i2c clock frequency

Discussion in 'Embedded Systems and Microcontrollers' started by prajagop, Apr 20, 2010.

  1. prajagop

    Thread Starter New Member

    Apr 19, 2010

    I have been trying to ask this question at NXP I2C support & Forum, but haven't had a reply so far. It is really on the I2C bus, rather than on any particular controller.

    So, here we go:

    I have a processor that supports the I2C port (Philips 2.1 Rev), and I am trying to measure the clock frequency for fast mode. I have an Rp (pull up R) of 1.2KOhm to 3.3V.

    I read that I need to have a correct pull-up resistance, and it also depends on the capacitance. I have NO slave connected to the device, and I am probing the signals from the pcb using an oscilloscope, so can I assume a Max Cp of 400pF, or do I need to actually measure the rise-time and then look at it?

    The formulae as I know is Rmax*Cmax = 1.18tr, where tr is the rise time (300ns for fast mode), Rmax is the limit outside which the clock starts slowing down, and Cmax is the max load capacitance.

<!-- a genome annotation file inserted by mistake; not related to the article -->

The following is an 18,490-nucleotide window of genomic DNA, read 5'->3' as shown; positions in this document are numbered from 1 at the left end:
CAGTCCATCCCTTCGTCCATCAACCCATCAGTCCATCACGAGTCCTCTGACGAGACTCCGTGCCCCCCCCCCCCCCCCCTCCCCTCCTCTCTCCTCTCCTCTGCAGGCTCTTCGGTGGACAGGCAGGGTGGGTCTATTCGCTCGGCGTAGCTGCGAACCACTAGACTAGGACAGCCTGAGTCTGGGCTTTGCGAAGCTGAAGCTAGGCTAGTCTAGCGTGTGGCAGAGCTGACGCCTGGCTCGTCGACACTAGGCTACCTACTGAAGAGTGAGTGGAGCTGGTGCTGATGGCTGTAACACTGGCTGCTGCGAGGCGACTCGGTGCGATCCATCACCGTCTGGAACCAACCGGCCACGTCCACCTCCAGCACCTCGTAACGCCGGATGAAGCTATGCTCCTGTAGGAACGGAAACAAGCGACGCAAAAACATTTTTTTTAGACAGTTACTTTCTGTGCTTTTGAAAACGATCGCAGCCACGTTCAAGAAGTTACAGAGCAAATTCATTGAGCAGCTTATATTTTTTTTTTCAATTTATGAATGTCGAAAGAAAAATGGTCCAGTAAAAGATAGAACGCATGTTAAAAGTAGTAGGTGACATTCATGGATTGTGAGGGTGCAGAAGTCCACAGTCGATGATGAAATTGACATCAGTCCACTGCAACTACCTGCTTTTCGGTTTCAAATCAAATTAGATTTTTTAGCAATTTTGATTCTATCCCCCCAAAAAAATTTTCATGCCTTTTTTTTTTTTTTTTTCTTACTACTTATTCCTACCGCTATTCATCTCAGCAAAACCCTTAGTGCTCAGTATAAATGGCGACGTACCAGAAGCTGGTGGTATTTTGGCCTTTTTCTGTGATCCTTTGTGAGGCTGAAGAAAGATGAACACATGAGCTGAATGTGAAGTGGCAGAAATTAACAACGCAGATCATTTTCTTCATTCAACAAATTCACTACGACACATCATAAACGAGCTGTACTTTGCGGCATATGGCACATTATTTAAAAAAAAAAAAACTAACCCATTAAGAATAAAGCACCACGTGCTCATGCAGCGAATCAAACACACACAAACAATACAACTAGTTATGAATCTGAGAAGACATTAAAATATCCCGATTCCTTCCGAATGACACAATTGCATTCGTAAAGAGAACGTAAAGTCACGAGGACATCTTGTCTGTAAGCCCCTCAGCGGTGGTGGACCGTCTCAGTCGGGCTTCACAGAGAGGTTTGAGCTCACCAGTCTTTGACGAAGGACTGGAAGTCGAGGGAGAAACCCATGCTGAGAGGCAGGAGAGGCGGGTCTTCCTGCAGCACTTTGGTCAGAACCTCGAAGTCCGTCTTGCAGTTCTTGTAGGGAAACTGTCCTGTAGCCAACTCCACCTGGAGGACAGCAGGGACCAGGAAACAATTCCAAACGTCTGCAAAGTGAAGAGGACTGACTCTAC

I just want to arrive at accurate frequencies, with no slave device connected. Currently I am observing 345Khz for 400Khz. Could it be that the capacitance is too high (thus Rp should be rather low, so that the rise time doesn't increase), but I have nothing connected to the Master I2C signals?

    The processor spec says it confirms I2C spec, and I dont have any other details from its datasheet. How exactly do I arrive at an accurate clock frequency for my Master board, when no slave is connected to it?

  2. John Luciani

    AAC Fanatic!

    Apr 3, 2007
    The clock frequency is usually set by changing the value in a configuration
    register. It is independent of the bus capacitance and the pullup (within reason).
    Loading the bus with too much capacitance or using two high a pullup resistance
    will increase your rise and fall times but the frequency will be unchanged (within reason).

    Is the I2C frequency set properly in software? The I2C frequency is usually
    dependent on the system clock. Is the system clock running at the proper
    frequency? A system clock that is 10% slow could produce the difference
    you are seeing.

    (* jcl *)